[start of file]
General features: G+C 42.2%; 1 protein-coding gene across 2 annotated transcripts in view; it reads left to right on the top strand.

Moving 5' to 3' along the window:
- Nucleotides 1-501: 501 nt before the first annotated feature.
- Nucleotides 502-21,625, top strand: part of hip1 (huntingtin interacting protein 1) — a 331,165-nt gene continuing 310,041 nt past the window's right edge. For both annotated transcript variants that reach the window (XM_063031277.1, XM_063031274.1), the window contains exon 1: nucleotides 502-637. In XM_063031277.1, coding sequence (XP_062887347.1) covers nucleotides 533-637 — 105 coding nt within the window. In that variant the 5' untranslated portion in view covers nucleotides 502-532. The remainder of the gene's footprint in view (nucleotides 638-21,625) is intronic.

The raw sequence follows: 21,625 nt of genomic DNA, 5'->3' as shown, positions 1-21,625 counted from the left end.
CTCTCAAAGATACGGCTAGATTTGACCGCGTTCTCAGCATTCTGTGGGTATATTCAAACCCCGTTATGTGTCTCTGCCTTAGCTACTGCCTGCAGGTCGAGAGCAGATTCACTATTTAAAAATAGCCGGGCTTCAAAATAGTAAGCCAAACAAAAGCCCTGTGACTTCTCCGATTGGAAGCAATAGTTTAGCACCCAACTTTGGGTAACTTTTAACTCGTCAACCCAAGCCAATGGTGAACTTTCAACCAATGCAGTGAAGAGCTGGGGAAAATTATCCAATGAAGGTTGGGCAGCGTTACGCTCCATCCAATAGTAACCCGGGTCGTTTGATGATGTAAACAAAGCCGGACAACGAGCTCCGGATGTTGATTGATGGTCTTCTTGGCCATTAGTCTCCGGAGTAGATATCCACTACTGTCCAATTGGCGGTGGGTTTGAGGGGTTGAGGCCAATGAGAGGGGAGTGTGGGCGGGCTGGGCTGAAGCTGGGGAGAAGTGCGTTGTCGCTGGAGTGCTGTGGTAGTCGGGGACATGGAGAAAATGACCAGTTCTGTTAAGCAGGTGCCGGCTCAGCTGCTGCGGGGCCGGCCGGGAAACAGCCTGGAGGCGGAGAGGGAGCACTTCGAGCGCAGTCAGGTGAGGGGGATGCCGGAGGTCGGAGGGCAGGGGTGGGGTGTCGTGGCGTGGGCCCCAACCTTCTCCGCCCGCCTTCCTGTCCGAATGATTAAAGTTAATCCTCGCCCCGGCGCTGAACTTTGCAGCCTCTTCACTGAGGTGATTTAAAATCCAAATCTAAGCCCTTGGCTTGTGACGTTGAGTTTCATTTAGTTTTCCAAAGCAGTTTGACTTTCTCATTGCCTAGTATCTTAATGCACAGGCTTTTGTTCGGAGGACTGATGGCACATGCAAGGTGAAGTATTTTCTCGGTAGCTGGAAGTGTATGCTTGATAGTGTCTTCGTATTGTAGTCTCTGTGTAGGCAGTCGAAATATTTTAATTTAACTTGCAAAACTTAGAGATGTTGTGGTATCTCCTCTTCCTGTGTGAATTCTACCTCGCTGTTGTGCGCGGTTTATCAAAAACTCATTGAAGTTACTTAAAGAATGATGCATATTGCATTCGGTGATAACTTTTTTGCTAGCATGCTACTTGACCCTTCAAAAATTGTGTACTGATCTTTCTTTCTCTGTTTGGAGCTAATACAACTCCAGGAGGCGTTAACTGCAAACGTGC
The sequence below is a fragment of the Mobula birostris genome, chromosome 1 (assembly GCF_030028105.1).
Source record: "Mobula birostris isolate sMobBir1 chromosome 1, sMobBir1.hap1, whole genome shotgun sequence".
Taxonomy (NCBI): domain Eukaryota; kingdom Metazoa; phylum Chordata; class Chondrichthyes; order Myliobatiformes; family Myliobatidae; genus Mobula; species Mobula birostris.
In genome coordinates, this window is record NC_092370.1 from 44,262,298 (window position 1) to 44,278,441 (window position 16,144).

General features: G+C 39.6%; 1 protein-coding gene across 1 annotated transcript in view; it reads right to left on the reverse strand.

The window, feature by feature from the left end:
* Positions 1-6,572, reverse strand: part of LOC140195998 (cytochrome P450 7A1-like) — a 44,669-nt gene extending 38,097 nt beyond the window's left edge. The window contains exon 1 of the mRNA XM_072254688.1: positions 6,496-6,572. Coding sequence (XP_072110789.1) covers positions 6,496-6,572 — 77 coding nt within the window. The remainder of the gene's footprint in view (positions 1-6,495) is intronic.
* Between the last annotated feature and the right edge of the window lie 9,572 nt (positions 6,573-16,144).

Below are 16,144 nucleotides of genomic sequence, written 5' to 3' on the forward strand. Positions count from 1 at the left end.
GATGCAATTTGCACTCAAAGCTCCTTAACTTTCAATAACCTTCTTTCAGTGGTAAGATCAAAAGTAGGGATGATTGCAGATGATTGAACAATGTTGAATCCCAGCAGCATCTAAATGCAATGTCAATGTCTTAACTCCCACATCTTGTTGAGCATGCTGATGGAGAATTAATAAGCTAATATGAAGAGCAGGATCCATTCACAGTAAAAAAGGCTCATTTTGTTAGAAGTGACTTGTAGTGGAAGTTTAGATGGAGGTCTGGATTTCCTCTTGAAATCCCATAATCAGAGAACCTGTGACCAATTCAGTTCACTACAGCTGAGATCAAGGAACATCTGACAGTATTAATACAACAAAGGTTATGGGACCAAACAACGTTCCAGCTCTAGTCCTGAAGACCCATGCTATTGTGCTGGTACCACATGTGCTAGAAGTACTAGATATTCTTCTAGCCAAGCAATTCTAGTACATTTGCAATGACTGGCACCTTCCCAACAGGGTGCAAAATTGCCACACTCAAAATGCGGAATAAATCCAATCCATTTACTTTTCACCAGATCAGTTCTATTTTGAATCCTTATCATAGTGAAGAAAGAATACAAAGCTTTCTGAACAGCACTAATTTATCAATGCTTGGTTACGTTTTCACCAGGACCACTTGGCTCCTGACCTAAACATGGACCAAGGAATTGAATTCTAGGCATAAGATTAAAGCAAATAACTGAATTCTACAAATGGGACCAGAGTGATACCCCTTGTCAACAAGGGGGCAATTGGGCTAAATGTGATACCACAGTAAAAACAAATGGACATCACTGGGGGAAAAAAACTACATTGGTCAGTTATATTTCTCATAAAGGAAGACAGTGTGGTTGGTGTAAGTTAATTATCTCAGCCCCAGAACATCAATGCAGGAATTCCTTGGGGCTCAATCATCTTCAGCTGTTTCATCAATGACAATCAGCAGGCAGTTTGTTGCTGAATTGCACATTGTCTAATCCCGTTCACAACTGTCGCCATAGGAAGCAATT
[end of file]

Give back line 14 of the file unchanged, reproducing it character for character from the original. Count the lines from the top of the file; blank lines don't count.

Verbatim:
* Between the last annotated feature and the right edge of the window lie 9,572 nt (positions 6,573-16,144).